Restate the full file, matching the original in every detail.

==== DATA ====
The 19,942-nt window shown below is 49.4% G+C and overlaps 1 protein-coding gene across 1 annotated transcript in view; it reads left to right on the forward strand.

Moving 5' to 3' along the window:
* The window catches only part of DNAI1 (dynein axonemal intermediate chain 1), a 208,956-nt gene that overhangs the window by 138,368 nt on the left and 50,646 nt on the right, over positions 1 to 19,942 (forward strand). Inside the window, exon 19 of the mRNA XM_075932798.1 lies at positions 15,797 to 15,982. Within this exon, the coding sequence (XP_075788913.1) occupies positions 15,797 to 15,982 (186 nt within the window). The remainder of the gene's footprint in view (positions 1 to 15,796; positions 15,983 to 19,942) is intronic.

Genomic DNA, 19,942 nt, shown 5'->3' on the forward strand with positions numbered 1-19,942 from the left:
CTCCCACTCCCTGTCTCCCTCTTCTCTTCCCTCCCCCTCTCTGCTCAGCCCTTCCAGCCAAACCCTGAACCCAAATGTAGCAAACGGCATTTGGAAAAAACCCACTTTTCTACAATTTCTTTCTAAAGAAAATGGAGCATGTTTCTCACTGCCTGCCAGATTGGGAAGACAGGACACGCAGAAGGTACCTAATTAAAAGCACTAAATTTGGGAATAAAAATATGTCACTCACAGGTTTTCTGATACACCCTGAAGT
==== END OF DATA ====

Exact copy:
The 19,942-nt window shown below is 49.4% G+C and overlaps 1 protein-coding gene across 1 annotated transcript in view; it reads left to right on the forward strand.

Moving 5' to 3' along the window:
* The window catches only part of DNAI1 (dynein axonemal intermediate chain 1), a 208,956-nt gene that overhangs the window by 138,368 nt on the left and 50,646 nt on the right, over positions 1 to 19,942 (forward strand). Inside the window, exon 19 of the mRNA XM_075932798.1 lies at positions 15,797 to 15,982. Within this exon, the coding sequence (XP_075788913.1) occupies positions 15,797 to 15,982 (186 nt within the window). The remainder of the gene's footprint in view (positions 1 to 15,796; positions 15,983 to 19,942) is intronic.

Genomic DNA, 19,942 nt, shown 5'->3' on the forward strand with positions numbered 1-19,942 from the left:
CTCCCACTCCCTGTCTCCCTCTTCTCTTCCCTCCCCCTCTCTGCTCAGCCCTTCCAGCCAAACCCTGAACCCAAATGTAGCAAACGGCATTTGGAAAAAACCCACTTTTCTACAATTTCTTTCTAAAGAAAATGGAGCATGTTTCTCACTGCCTGCCAGATTGGGAAGACAGGACACGCAGAAGGTACCTAATTAAAAGCACTAAATTTGGGAATAAAAATATGTCACTCACAGGTTTTCTGATACACCCTGAAGT